Of course, my wife will think I am bananas, when playing my Yamaha AR, with my headphones on, but coming out with strange random words at regular intervals. Another symptom of our advancing age!
Image
User avatar
PeterA
Active Poster
 
Posts: 82
Joined: 14 Oct 2017 10:19

Re: Encouragement for Seniors

Postby Hugh-AR » 16 Nov 2017 17:21

Brian,

Tell you what .. that is the best rendering of Tico Tico that I have ever heard! Maybe it's because you have played it more slowly and the notes played are more meaningful to me. Anyway, I enjoyed listening to that!

To go back to your mnemonics. Trouble is when you brain doesn't remember the 'trigger' associated with what it is you are trying to remember. An example of this. Down at our local Thai Restaurant (they are lovely people) the daughter has started working in the Restaurant. We asked her her name, and she said 'Patti'. Well, that's an easy one to remember. My sister's name was Pat so there was an immediate association. Just imagine my sister working there serving the customers.

Well, next time we went when she was there, could either of us remember her name? I knew I had associated something with her name, but couldn't remember what. We didn't like to ask her her name again, so asked her Mum (on the quiet). I find this happens more often as I get older. And the funny thing is, whatever it is I can't remember, my wife can't remember it either!

Hugh

PS. I don't think we shall forget her name again!
It's all about the music. Yamaha AR 80 Player.
Image .. Image
Challenge Winner
2018 August (Joint Winner); October (Joint Winner); November (Joint Winner); December (Joint Winner)
2019 March (Joint Winner); May (Joint Winner); June (Joint Winner); October Winner
User avatar
Hugh-AR
Prolific Poster
 
Posts: 3816
Joined: 07 Feb 2015 14:34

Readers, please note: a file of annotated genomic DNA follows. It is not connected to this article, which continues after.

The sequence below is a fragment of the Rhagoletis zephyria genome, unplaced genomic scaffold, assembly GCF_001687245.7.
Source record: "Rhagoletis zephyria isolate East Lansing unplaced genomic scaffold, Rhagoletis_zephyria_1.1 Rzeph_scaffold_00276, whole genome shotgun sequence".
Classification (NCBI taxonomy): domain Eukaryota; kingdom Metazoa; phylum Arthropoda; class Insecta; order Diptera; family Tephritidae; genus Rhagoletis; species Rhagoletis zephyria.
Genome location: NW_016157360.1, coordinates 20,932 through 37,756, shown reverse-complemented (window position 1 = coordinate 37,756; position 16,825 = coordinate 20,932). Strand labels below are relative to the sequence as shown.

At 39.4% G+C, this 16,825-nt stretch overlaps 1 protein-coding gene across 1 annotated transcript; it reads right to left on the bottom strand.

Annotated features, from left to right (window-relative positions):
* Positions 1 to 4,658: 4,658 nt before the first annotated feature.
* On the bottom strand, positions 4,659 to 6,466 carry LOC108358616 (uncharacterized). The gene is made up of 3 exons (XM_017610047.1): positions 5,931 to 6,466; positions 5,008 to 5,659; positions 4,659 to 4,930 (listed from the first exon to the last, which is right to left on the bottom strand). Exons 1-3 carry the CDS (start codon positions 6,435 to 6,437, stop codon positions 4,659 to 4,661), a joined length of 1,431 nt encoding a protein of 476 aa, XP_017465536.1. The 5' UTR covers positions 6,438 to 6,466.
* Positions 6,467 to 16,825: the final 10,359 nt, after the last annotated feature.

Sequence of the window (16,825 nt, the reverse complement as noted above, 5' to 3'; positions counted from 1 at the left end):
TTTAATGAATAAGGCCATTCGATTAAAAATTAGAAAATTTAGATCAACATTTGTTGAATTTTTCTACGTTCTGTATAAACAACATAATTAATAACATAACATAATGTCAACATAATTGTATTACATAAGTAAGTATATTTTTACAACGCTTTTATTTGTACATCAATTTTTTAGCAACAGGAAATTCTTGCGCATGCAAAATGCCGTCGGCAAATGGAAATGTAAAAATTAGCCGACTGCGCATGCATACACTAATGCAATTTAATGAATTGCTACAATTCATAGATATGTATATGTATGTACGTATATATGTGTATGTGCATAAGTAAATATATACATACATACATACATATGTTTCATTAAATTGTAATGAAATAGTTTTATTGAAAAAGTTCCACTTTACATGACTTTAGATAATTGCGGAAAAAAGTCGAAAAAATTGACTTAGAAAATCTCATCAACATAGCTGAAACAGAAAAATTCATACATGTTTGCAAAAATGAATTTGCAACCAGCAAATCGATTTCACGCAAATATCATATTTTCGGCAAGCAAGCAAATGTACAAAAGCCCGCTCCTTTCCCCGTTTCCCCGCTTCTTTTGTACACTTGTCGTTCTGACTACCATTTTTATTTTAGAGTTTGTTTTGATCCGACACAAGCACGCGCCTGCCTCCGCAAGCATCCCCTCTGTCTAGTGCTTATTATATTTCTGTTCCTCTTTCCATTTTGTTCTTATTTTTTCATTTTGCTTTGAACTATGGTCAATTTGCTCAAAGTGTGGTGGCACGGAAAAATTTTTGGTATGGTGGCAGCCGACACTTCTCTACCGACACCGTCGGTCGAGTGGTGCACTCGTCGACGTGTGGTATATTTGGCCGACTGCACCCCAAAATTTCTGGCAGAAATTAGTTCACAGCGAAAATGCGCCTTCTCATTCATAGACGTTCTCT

Location: Weston-super-Mare, Somerset, UK

Re: Encouragement for Seniors

Postby papadeedee » 16 Nov 2017 17:38

Yes Peter, you are spot on about creating pictures in our minds although I am told that, depending in which is our favoured "representational system," A visually oriented person makes pictures, an Auditory oriented person hears the sounds and a kinaesthetic oriented person feels the sensations. I don't know about all of that :roll: but I believe the more of the senses you can engage, the easier it is to learn. :)
Image
User avatar
papadeedee
Prolific Poster
 
Posts: 2094
Joined: 22 Nov 2014 12:57
Location: Paisley Scotland

Re: Encouragement for Seniors

Postby papadeedee » 16 Nov 2017 17:46

Hugh, I think by forgetting what you have associated the trigger to, means that you have not encoded the information sufficiently.
I am the same as you, I forget things all the time but if I really want to remember something, I make strong connections which makes it much less likely that I will fail to remember it. There are of course other ways to consolidate the information into your long term memory.
Brian
ps, had you imagined for example that your sister Pat was sitting next to you and shouting loudly "hey everybody Patti's name is almost the same as as Mine . How do you spell your name ? is it PATTI ? "
I guarantee you would remember her name as soon as you sat down at a table.
Image
User avatar
papadeedee
Prolific Poster
 
Posts: 2094
Joined: 22 Nov 2014 12:57
Location: Paisley Scotland


Return to Miscellaneous

Who is online

Users browsing this forum: No registered users and 1 guest

cron